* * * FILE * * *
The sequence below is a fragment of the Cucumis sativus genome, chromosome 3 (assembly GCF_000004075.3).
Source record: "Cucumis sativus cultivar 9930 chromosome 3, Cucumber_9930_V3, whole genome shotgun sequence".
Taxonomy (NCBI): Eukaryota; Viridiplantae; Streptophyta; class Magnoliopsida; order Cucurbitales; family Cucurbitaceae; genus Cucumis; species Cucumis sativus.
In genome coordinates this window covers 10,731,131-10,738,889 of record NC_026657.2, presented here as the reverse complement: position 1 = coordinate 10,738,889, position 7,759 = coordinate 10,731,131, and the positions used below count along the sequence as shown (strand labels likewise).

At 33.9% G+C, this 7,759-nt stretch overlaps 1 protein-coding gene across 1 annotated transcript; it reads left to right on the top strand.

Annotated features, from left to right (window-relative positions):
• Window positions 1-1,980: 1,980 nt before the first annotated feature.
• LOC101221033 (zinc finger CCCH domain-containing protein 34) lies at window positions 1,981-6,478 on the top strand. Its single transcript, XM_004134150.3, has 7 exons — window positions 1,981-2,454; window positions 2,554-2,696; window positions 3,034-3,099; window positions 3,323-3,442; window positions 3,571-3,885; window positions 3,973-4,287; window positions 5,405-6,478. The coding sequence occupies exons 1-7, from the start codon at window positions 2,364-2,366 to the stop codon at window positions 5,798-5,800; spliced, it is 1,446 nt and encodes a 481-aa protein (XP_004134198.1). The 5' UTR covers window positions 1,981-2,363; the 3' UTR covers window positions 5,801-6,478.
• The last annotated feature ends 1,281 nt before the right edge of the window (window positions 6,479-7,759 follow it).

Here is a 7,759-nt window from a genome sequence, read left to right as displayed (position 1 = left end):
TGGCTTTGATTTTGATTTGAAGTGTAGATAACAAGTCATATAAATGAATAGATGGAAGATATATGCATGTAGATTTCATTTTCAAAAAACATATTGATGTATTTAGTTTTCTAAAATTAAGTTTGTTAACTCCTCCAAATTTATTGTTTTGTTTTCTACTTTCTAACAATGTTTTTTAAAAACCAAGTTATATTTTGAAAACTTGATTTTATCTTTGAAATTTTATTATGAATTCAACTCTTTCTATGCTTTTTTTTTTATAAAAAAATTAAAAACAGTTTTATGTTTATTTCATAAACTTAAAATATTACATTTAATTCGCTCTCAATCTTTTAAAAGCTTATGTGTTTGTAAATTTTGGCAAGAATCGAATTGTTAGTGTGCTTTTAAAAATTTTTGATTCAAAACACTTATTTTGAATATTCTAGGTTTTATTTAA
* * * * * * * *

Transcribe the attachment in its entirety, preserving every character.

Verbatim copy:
The sequence below is a fragment of the Cucumis sativus genome, chromosome 3 (assembly GCF_000004075.3).
Source record: "Cucumis sativus cultivar 9930 chromosome 3, Cucumber_9930_V3, whole genome shotgun sequence".
Taxonomy (NCBI): Eukaryota; Viridiplantae; Streptophyta; class Magnoliopsida; order Cucurbitales; family Cucurbitaceae; genus Cucumis; species Cucumis sativus.
In genome coordinates this window covers 10,731,131-10,738,889 of record NC_026657.2, presented here as the reverse complement: position 1 = coordinate 10,738,889, position 7,759 = coordinate 10,731,131, and the positions used below count along the sequence as shown (strand labels likewise).

At 33.9% G+C, this 7,759-nt stretch overlaps 1 protein-coding gene across 1 annotated transcript; it reads left to right on the top strand.

Annotated features, from left to right (window-relative positions):
• Window positions 1-1,980: 1,980 nt before the first annotated feature.
• LOC101221033 (zinc finger CCCH domain-containing protein 34) lies at window positions 1,981-6,478 on the top strand. Its single transcript, XM_004134150.3, has 7 exons — window positions 1,981-2,454; window positions 2,554-2,696; window positions 3,034-3,099; window positions 3,323-3,442; window positions 3,571-3,885; window positions 3,973-4,287; window positions 5,405-6,478. The coding sequence occupies exons 1-7, from the start codon at window positions 2,364-2,366 to the stop codon at window positions 5,798-5,800; spliced, it is 1,446 nt and encodes a 481-aa protein (XP_004134198.1). The 5' UTR covers window positions 1,981-2,363; the 3' UTR covers window positions 5,801-6,478.
• The last annotated feature ends 1,281 nt before the right edge of the window (window positions 6,479-7,759 follow it).

Here is a 7,759-nt window from a genome sequence, read left to right as displayed (position 1 = left end):
TGGCTTTGATTTTGATTTGAAGTGTAGATAACAAGTCATATAAATGAATAGATGGAAGATATATGCATGTAGATTTCATTTTCAAAAAACATATTGATGTATTTAGTTTTCTAAAATTAAGTTTGTTAACTCCTCCAAATTTATTGTTTTGTTTTCTACTTTCTAACAATGTTTTTTAAAAACCAAGTTATATTTTGAAAACTTGATTTTATCTTTGAAATTTTATTATGAATTCAACTCTTTCTATGCTTTTTTTTTTATAAAAAAATTAAAAACAGTTTTATGTTTATTTCATAAACTTAAAATATTACATTTAATTCGCTCTCAATCTTTTAAAAGCTTATGTGTTTGTAAATTTTGGCAAGAATCGAATTGTTAGTGTGCTTTTAAAAATTTTTGATTCAAAACACTTATTTTGAATATTCTAGGTTTTATTTAA